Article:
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Changing a Global Giant – Part 1

Article 3 – Change Management Series

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Change is a powerful thing, positively effecting companies both large and small. Operam’s own director, Simon Woodhouse, is exploring the effects of large scale change in his recent series of articles. This two part article focus on one of the largest motor company’s in the world, looking at why they had to change, and how they decided to implement a solution.

The Company

Little needs to be said to explain Ford Motor Company, an American multinational carmaker whose headquarters (known as the Glass House) are to be found in Dearborn, Michigan. The company is named after its founder Henry Ford, who incorporated the company in 1903. As of 2015 it had 199,000 employees, whereas in 1996 it employed 347,000. In 1996 it was the second largest, by sales, company in the world, behind General Motors, just ahead of Mitsubishi and Exxon.

This study looks back at the transformation project that was to be known as the Ford 2000 initiative.

The Challenge

One of the largest and most widespread examples of change management occurred at Ford. They were a global leader in the automotive sector, whose position was threatened by giant strides being made in the Far East, especially by Toyota. For example, Toyota were bringing new models to the market in 3 years, whilst the new-car development time at Ford was twice that. In addition, the competitors had higher profit per car, and as a result, they had greater pre-tax margins across their operations.

Ford was operating in a Global market, with design and manufacturing sites across the world. It was not however a harmonised global player, operating more via an international set of fiefdoms. These domains were not restricted down into purely Continental camps; for example, within Europe the divisions split further, where co-operation between the parties was often hard earnt with clear competition being felt between Ford of Britain, and the other major powerhouse in Europe, Germany. In Europe, 2 design centres and multiple production facilities vied for supremacy/survival. This environment contributed at least $3 billion towards the annual costs due to massive duplication of processes across the organisation(s).

It is no surprise to learn that the design platforms/systems were not common, and therefore, the centralised ability to design, manufacture, sell and service a global car, was doomed to failure from the off.

The Approach – Strategy

At the end of 1993, Alex Trotman the newly appointed CEO of Ford attended a senior managers meeting in Ford’s London office. The objective of that meeting was to review the consolidation of the powertrain across the product range.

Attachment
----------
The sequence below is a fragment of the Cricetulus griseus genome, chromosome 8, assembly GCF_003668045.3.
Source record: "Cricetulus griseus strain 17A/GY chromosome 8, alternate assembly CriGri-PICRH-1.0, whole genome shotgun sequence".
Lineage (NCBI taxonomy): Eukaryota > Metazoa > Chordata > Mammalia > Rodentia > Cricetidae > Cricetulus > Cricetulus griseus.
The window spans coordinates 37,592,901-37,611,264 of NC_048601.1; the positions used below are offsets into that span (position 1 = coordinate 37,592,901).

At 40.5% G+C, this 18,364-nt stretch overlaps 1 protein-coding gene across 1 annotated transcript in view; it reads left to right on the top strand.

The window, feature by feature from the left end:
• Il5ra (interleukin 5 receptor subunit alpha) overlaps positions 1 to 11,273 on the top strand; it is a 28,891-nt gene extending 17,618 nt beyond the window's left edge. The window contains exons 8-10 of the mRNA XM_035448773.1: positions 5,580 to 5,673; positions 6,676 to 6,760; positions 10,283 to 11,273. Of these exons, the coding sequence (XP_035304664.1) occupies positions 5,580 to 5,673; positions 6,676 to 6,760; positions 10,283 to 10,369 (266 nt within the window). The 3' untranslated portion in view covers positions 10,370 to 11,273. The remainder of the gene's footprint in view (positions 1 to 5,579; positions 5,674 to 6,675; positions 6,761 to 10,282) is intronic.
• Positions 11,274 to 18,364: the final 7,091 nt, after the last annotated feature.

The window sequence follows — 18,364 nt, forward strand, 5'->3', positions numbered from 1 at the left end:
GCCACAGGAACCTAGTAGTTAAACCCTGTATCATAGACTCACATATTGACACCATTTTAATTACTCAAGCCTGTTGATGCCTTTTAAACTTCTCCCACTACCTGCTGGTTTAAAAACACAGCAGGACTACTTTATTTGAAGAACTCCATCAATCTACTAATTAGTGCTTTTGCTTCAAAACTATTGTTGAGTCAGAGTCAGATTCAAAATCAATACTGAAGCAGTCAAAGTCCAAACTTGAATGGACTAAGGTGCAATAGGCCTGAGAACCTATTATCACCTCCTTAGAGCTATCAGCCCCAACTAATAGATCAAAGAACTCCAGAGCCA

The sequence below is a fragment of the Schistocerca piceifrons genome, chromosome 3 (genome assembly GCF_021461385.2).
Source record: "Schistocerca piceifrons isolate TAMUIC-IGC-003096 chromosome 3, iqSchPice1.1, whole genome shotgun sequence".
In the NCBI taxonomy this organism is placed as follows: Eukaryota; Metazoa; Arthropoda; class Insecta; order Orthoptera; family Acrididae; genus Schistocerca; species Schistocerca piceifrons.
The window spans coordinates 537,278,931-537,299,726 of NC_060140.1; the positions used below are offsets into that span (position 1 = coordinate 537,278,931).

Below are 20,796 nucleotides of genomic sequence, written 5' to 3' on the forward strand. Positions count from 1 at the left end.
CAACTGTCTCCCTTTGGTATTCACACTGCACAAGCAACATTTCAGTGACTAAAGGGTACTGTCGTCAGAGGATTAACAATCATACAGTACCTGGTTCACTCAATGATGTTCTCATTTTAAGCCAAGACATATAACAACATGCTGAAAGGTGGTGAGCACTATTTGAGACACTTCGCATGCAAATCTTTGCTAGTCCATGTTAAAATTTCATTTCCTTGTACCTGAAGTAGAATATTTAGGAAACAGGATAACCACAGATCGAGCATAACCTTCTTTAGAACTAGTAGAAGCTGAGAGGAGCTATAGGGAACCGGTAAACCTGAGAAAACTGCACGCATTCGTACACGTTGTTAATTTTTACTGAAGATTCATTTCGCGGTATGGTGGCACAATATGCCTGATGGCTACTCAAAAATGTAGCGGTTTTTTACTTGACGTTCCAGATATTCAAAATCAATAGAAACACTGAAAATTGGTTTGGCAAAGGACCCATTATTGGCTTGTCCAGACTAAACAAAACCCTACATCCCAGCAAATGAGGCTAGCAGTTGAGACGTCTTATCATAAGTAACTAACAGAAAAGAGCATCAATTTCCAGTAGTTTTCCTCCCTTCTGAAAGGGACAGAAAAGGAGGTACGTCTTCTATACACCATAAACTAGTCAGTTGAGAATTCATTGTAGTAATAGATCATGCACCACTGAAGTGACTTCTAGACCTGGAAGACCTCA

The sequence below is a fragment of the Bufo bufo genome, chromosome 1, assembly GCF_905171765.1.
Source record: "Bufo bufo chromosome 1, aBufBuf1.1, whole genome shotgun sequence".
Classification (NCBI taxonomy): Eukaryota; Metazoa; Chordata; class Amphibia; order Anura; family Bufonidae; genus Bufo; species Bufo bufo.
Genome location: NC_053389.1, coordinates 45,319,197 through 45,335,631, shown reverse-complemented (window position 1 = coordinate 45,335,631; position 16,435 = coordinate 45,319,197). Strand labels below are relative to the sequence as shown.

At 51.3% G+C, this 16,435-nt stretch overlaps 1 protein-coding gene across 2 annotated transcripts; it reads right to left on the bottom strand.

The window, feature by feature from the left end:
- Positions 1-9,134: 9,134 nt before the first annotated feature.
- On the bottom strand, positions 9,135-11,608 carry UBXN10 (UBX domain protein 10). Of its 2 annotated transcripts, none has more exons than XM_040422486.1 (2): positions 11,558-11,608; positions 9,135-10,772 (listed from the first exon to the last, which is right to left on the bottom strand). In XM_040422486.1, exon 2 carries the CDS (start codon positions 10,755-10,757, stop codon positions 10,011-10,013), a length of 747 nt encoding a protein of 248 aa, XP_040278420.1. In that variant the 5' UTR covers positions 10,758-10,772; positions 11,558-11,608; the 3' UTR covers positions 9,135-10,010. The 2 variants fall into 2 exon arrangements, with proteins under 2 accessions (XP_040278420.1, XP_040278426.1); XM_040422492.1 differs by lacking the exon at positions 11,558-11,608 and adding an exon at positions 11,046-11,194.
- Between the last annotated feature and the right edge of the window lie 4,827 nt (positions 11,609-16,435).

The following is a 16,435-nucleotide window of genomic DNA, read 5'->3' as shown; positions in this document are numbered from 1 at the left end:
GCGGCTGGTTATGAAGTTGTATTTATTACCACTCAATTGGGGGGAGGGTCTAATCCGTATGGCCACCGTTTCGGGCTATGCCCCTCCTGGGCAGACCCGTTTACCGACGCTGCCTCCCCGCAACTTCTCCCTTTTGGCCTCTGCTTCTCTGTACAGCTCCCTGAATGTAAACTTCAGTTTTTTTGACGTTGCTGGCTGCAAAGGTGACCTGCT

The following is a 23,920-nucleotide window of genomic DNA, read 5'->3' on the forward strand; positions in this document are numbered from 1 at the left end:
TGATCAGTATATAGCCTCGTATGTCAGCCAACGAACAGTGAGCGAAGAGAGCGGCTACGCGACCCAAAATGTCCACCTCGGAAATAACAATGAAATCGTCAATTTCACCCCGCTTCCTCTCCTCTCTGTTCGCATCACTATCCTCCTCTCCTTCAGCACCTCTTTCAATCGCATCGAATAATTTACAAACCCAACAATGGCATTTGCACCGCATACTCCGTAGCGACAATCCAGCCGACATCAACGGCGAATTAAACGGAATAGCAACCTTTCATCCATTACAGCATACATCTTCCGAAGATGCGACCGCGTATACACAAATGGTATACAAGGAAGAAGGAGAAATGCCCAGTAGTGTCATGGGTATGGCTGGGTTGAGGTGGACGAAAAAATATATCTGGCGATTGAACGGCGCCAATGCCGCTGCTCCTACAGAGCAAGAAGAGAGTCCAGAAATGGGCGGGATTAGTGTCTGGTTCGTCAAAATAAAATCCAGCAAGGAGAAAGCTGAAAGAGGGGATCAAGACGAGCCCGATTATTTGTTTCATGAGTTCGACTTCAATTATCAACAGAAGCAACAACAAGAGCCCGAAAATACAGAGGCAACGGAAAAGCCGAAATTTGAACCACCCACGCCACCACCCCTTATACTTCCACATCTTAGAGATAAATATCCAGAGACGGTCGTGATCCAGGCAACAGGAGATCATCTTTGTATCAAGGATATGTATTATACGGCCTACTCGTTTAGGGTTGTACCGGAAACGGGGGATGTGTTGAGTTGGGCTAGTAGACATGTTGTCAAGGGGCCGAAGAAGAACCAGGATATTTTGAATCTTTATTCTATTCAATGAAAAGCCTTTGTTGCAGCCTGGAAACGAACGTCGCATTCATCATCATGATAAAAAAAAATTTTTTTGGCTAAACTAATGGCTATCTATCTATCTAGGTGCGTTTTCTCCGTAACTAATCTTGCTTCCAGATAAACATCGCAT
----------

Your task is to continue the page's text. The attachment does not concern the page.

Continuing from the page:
The term powertrain describes the main components that generate power and deliver it to the road surface, this includes the engine, transmission, drive shafts, differentials and wheels.

Trotman poised the question and challenged this group of assembled senior managers – Could they expand this idea out to the entire company? Could Ford tear down its highly segmented and feudal structure and create one global system? To top it, they had six weeks to conclude if such an idea was even possible.

In April 1994, Trotman announced the single most significant reorganisation of Ford Motor Company, if not in Corporate America. The key directives included:

  • The need to be more efficient and quicker in developing new models
    • A wider range of products, and to plug the gaps
    • Match the Far East in regards to profits per unit and thereby improve overall profitability
    • Reduce manufacturing time
    • Sell a global model
  • A team of 150 executives were assembled, and lead by Bob Transou, who had previously planned the more effective and efficient powertrain process. The team were assembled in a war room, a large open area with small desks and cubicles, and no private offices. The principle was to put all the decision makers in one place, and make them thrash out decisions, there and then, and not via a string of emails, delegations and corner fighting. They were all totally focused upon this project, and all other duties were delegated away from them for the duration of this phase. It is said that everyone worked in their shirt-sleeves, so it was impossible to distinguish VPs from their juniors. This was a deliberate strategy of Transou because he “wanted people to leave their corporate credentials at the door”.

    Hanging over the heads of the team was the spectre last attempt to make a global car, the Mondeo. That endeavour failed spectacularly becoming the 7 year project that cost $6 billion producing the Ford Contour, Mercury Mystique and Mondeo!


    In the next article, we shall explore how Ford 2000, Ford’s program of corporate cultural change, cascaded down from this team of executives in the War Room in Dearborn, to help challenge Ford’s Purchasing and Human Resources teams to revisit its usage of third party labour.

    *Note that this articles information is based on the book, International Business – Competing in the Global Marketplace by Hill. ISBN: 0-07-117584-9

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